The History of Bingo Games
Bingo games are one of the simplest and enjoyable games out there. This is even considered to be a gambling event that can be played by anyone. If you watch a lot of movies you may see that kids and the elderly even enjoy playing this game.
But where did this fun bingo game originate? This article will discuss the history of the bingo game.
Bingo games begun during the unification of Italy in 1530. The unification of Italy also brought about the bingo game's first ever ancestor, the Italian lottery or Lo Giuoco del Lotto d'Italia. The original version the bingo game is still being played today.
Then the game found its way to France in 1778. The lottery took the form of cards that have been divided into 9 vertical columns and three horizontal rows. The columns could contain 10 numbers. The first column had numbers 1-10, the 2nd column had 11-20 and so on. There were numbers 1-90 that were printed on wooden chips and placed inside a bag. Chips would then be drawn out one by one until a player would be able to cover one horizontal row. The game became highly popular in Europe in the 1800's.
The bingo games came to America thanks to a carnival pitchman touring Germany. The variation of bingo in Germany was used mainly as a child's game to teach math, history and spelling. The pitchman then realized the game's potential to be a great carnival game.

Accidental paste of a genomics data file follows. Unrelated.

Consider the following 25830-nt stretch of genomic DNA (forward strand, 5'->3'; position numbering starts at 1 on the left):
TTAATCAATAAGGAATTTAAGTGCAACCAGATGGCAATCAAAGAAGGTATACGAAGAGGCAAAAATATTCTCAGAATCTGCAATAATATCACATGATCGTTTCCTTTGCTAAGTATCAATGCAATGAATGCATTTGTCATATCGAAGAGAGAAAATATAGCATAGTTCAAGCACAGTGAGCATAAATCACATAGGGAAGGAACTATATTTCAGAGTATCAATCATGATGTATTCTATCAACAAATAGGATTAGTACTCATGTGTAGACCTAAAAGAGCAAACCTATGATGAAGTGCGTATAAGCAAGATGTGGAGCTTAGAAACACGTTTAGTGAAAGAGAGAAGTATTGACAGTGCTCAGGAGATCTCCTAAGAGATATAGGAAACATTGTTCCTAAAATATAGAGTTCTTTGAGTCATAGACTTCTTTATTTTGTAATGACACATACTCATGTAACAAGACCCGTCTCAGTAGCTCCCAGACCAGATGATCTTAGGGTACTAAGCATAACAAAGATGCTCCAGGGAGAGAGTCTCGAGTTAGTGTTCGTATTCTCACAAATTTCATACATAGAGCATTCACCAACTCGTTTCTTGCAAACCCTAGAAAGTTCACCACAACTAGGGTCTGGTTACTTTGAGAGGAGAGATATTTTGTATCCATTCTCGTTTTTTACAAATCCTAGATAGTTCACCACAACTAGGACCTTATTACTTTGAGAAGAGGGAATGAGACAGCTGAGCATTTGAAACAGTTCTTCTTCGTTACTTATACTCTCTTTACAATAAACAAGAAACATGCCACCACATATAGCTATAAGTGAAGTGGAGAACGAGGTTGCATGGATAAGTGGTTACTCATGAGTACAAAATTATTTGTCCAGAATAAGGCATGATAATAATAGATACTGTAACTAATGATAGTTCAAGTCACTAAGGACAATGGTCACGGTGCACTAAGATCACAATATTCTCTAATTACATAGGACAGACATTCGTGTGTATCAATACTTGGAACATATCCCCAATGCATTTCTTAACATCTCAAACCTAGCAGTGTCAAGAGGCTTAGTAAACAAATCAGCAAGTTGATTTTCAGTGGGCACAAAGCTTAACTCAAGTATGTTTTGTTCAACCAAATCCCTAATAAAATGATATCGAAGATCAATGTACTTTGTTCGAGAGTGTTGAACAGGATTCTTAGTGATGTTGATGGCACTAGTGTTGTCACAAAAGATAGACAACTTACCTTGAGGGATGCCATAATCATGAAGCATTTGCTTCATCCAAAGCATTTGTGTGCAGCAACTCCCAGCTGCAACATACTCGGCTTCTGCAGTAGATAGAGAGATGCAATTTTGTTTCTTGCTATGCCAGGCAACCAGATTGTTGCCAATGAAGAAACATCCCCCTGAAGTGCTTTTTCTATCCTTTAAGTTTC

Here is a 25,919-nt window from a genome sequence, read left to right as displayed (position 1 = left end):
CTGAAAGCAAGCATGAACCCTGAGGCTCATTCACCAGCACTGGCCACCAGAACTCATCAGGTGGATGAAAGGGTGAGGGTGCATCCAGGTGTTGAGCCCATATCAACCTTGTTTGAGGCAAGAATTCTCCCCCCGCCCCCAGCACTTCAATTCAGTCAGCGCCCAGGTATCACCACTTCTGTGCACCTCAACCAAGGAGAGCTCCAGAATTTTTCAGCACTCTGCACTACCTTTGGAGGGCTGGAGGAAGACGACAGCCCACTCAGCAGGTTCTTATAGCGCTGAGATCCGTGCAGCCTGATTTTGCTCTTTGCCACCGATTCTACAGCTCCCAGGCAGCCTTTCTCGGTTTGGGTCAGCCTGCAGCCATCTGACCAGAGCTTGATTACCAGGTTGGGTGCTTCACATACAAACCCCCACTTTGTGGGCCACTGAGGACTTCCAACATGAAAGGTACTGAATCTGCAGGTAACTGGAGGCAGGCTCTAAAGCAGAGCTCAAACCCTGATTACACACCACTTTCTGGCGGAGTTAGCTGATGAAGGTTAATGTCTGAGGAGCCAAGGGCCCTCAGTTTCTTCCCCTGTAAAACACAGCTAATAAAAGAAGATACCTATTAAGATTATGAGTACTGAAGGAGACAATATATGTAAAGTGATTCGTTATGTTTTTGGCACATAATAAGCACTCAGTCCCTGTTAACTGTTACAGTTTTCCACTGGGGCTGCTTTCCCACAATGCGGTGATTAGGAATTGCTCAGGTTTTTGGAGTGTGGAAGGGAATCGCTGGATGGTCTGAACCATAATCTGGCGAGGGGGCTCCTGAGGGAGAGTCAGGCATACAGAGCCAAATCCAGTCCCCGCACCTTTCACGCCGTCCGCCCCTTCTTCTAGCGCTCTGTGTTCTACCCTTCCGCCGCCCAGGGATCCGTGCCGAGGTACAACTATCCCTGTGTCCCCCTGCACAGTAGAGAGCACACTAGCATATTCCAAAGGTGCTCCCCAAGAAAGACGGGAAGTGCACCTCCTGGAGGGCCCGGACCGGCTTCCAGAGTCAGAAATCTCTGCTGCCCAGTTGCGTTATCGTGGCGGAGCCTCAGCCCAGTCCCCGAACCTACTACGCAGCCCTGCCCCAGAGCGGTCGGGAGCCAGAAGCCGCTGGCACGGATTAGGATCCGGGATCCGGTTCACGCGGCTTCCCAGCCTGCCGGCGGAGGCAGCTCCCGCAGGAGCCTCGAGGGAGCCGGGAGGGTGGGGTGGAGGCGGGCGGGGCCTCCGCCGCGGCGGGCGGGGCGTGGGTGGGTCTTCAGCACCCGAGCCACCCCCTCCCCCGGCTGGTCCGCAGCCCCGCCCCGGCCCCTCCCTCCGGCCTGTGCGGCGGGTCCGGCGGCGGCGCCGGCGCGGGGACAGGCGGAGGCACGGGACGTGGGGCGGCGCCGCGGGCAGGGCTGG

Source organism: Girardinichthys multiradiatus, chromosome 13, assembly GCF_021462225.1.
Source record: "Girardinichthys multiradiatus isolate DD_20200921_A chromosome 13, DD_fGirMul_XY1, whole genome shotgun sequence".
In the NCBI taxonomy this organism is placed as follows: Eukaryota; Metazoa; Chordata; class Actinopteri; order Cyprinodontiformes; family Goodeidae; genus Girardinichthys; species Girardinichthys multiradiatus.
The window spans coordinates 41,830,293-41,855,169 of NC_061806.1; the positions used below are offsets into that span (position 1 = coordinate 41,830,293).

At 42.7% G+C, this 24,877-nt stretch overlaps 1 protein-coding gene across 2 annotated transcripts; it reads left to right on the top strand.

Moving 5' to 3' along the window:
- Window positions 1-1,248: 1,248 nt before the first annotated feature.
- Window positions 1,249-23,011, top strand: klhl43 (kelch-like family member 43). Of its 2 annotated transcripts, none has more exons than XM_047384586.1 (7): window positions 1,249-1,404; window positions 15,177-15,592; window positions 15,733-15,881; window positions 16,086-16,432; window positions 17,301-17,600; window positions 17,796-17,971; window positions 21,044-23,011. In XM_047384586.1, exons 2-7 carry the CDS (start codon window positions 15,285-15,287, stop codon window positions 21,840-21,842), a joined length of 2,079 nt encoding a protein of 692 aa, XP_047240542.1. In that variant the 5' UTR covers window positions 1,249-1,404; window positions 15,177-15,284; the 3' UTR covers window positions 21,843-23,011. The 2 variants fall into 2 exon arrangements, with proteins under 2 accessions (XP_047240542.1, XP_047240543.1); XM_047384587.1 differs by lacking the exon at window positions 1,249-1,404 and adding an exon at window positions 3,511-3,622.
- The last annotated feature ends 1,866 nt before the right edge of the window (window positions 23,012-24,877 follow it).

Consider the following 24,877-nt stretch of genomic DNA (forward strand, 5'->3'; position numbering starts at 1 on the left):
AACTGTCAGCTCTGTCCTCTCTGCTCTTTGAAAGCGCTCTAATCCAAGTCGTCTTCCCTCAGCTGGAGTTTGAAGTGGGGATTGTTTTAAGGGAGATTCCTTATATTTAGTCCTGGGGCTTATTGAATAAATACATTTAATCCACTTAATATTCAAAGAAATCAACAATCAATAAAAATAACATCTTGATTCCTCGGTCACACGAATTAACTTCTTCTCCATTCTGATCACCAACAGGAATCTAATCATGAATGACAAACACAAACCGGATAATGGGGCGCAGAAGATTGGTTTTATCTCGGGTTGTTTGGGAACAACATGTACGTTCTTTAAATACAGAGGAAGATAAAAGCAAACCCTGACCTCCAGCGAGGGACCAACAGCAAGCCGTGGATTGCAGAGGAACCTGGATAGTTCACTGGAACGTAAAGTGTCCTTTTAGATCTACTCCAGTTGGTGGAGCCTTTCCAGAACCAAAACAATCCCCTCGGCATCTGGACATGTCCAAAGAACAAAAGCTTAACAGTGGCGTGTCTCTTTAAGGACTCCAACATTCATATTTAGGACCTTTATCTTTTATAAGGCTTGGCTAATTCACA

The pitchman altered the game to make players win diagonally, horizontally or vertically. Players would then cover the numbers that have come out with beans. Hence they called it Beano.
In 1929, a traveling toy salesman named Edward S. Lowe, stopped by at the carnival in Atlanta Georgia. Lowe saw the great number of crowds playing and even more standing around that were not able to play just waiting their turn. People and players seemed so excited as they were also anticipating the word "Beano" to be shouted out by the winner.
When Lowe returned to New York he created his version of the game because he saw how marketable it was. He invited some friends to play over and the same excitement followed. The name "Bingo" was then used when one of his friends who had stammered shouted "B-b-Bingo!" instead of "Beano".
Then a priest from Pennsylvania saw the potential of the game to raise funds. During the early years of the bingo game it had only 24 unique cards. The priest then asked Lowe to make a large number of combinations. It was finally done with the help of a mathematician named Carl Lefler. There are rumors that Lefler went insane after creating all the combinations for the modern bingo game.
It was estimated that 10,000 bingo games were being played weekly in 1934. Today it is said that 90 million dollars are spent each week to play bingo in North America alone. The popularity of bingo game will only rise further because of the Internet.